This paper presents two different and simple methods of tracking water rise in a gas reservoir. From the case study of a complex multi-layered sand reservoir of Indonesia, it shows how the two independent approaches were validated, and generalised to other similar reservoirs. The objective is to control the water production, thus extending the life of reservoirs with an active aquifer.

The first method is based on material balance coupled with 3D mapping. The paper shows how water influx which is initially calculated from history match of the material balance, can then be converted into water rise. This approach can be easily implemented on a spreadsheet with some basic input from the geological maps of the reservoir, without the need for any heavy 3D reservoir simulation. Once water rise is calculated, the paper goes on to describe how it can simply be predicted.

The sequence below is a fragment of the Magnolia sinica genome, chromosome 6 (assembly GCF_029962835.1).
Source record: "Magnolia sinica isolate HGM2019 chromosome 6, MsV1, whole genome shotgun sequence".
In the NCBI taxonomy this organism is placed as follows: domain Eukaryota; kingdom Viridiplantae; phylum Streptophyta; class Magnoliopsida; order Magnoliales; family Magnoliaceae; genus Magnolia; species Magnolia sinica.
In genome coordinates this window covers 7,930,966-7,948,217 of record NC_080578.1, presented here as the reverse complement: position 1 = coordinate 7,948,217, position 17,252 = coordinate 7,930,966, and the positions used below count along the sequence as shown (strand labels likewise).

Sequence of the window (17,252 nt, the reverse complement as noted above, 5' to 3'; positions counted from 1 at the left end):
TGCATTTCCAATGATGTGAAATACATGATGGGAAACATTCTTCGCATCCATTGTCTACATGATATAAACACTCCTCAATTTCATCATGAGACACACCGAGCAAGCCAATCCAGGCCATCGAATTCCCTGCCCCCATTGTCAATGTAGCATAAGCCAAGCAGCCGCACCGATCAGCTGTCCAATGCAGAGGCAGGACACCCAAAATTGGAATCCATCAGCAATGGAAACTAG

The second method is based on reservoir saturation logging. The paper details step by step, the procedure that was elaborated to get direct in situ measurement that could be exploitable despite a complex environment in an ageing field. It describes how the combination of different recorded parameters can reduce the uncertainty from the raw measurement. It also highlights recommendation that were drawn from initial unsuccessful attempts to log through two strings of pipe.

This paper shows how these two methods were validated on the same reservoir when a new well was drilled and tagged the new water contact at the predicted depth.

You can access this article if you purchase or spend a download.